English Paper Piercing
Table of Contents
I’ve enjoyed English Paper Piecing for years. For me, it’s relaxing (and fun!), plus it’s always nice to have a portable hand-sewing project. I am excited to have Faith Essenburg as a guest to share part 1 of an Introduction to English Paper-Piecing. Faith is a talented quilter and paper-piecer.
For part 1 she’ll be sharing thoughts about choosing fabric and supplies. Part 2 is available here and goes into more detail about English Paper Piecing sewing techniques.
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Hi, I’m Faith. English Paper Piecing (or EPP for short) has become a love of mine over the past few years. I now make it a priority to have one EPP project going so I always have something ready for those moments that just call for hand sewing.
I am currently working on my third English Paper Pieced quilt, for anyone who doesn’t know about EPP, it’s a traditional method of hand sewing pieces together that hold their shape by being secured to paper pieces using either glue or thread. Once the quilt top is finished, papers are removed and the quilt can be finished as you would any quilt.
My friends at Ava & Neve sent me a kit to make the new Sunshiny Day Quilt from Tales of Cloth. At first glance I was intimidated by all the tiny pieces but it really makes them sew up very quickly which is a lot of fun.
When making quilts I don’t always have the freedom to choose my own fabrics, I often make using a specific line or end up choosing a small selection from one designer. I can’t complain but knowing I could choose any fabrics for this quilt felt a bit overwhelming and exciting all at once.
I started with a pull of about 12 Liberty fabrics that all played well together and I made my first few blocks.
Next, in true maker form, I panicked that I wouldn’t have enough fabrics to work with and proceeded to pull all the fabrics from my stash that I felt played even remotely well together.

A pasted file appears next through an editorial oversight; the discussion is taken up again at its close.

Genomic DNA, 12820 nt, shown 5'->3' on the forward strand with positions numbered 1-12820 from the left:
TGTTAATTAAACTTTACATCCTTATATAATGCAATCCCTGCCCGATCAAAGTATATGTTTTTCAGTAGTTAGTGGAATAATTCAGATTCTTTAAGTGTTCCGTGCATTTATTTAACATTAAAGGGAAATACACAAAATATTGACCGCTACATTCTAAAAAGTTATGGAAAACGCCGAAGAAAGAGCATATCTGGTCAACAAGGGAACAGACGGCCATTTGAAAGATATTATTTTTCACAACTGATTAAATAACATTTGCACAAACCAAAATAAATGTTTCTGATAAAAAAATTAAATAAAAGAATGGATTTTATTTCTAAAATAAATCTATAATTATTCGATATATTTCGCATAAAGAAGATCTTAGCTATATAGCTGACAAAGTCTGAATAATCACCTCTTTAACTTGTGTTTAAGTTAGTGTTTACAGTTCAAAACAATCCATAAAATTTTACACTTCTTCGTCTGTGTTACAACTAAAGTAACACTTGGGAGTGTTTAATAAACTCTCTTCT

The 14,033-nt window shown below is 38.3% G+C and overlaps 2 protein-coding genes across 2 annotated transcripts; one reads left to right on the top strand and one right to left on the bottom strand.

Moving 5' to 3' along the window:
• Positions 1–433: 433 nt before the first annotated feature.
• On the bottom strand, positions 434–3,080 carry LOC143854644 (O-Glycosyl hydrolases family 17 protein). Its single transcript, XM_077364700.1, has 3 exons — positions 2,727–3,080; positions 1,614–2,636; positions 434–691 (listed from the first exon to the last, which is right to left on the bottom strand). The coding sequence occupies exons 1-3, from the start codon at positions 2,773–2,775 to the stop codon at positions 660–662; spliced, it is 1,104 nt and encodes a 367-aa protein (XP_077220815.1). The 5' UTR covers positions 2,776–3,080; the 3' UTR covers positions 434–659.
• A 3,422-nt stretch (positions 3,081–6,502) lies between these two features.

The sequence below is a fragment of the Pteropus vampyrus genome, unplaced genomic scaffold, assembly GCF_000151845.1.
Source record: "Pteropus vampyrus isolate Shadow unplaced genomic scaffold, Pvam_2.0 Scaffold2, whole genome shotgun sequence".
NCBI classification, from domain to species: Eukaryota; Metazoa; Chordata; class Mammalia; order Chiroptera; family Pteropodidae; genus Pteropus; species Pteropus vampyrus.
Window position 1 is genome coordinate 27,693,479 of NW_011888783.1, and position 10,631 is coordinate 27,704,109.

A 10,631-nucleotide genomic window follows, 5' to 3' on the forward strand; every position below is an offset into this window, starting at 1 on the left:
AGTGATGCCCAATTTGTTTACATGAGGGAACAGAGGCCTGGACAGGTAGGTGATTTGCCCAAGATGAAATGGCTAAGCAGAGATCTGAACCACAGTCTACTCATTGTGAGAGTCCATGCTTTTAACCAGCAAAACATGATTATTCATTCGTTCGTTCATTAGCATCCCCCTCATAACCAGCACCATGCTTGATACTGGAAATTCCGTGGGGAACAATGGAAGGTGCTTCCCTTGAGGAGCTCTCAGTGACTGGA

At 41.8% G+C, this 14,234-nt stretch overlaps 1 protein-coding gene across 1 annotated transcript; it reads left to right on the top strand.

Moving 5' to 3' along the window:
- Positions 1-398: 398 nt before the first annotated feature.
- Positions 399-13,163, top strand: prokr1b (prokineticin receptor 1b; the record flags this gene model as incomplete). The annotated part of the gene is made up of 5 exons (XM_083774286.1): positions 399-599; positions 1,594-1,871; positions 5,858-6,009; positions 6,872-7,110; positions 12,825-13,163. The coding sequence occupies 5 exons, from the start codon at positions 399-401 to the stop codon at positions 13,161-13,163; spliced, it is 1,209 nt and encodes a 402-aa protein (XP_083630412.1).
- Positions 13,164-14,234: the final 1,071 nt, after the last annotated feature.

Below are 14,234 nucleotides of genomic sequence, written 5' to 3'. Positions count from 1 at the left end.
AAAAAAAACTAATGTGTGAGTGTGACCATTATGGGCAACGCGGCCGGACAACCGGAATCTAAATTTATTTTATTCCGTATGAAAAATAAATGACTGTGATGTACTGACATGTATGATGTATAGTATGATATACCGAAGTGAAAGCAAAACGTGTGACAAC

It was a beautiful pull to be sure, but I really just loved those first few blocks I had made in a very specific color range of saturated red, blue, yellow and green. So I narrowed down my color palette to that range. And, I did what any level headed quilter would do in those colors: I bought more fabric. And two of my dear friends sent me pieces I couldn’t find from their own stashes, the sweetest of friends.
Once I had all those fabrics together, it absolutely made me smile feeling so pleased with where this quilt was heading.
I keep my fabric pull sitting on my desk laid out and once or twice a week I pull fabric combos for a handful of blocks. I can’t tell you what’s more fun, playing with the fabrics or actually sewing them together.
(If you’re ever looking for Liberty Lawn fabrics, some good resources in the US are DuckaDilly, SewingRoomBirmingham, Polkadot Secrets, and other shops on Etsy. Canada: Studio 39. Australia: Ava & Neve and Amitie Textiles.)
You can EPP with traditional quilter’s cotton fabric, but working with lightweight Lawn is extra nice because its easily moldable to the paper templates and silky smooth to sew through.